Patients with aortic stenosis have a period of compensated left ventricular hypertrophy but may eventually develop congestive heart failure. Previous experimental studies showed either normal myocardial contractility in mild short-term pressure overload or myocardial dysfunction with severe pressure overload. Transition from compensated left ventricular hypertrophy to myocardial dysfunction has not been experimentally demonstrated in an adult large animal. Controversial issues in pressure-overload hypertrophy include whether the left ventricular dysfunction is due to insufficient hypertrophy (afterload mismatch) or to intrinsic myocardial dysfunction and whether diastolic dysfunction precedes systolic dysfunction.Methods and Results.
We induced left ventricular hypertrophy (41% increase in left ventricular to body weight ratio) by gradually tightening a hydraulic constrictor around the ascending aorta in 9 chronically instrumented conscious sheep. Afterload (end-systolic stress) elevation remained constant (approximately 33% greater than baseline) by adjustment of the aortic constrictor over 6 weeks, gradually increasing left ventricular pressure (from 117±6 to 163±5 mm Hg) as hypertrophy developed. Four sets (baseline, 2 weeks, 4 weeks, and 6 weeks) of serial hemodynamic studies were performed in each animal with β-blockade, first with and then without aortic constriction to mechanically match loading conditions. Stepwise methoxamine infusion was performed to obtain load-independent assessment of myocardial contractility. Midwall shortening (P<.05) and shortening rate (P<.05) at mechanically matched loading conditions showed that myocardial dysfunction developed between the fourth and the sixth week. Shortening-preload-afterload (P<.05) and shortening rate-preload-afterload (P<.05) relations, load-independent contractility indices based on the systolic myocardial stiffness concept, also revealed depressed myocardial contractility at the sixth week. Time constant of left ventricular isovolumic relaxation and diastolic myocardial stiffness constant did not change over the 6 weeks.Conclusions.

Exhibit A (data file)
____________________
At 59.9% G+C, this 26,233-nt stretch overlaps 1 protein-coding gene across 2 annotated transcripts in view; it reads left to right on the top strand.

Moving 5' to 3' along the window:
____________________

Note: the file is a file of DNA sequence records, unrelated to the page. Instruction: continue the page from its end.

Transition from normal myocardial contractility to myocardial dysfunction was demonstrated. This transition occurred even when the elevation of afterload remained constant as hypertrophy incompletely adapted to increasing left ventricular pressure. Systolic dysfunction preceded diastolic dysfunction in this model. (Circulation.1993;88[part 1]:2415–2425.)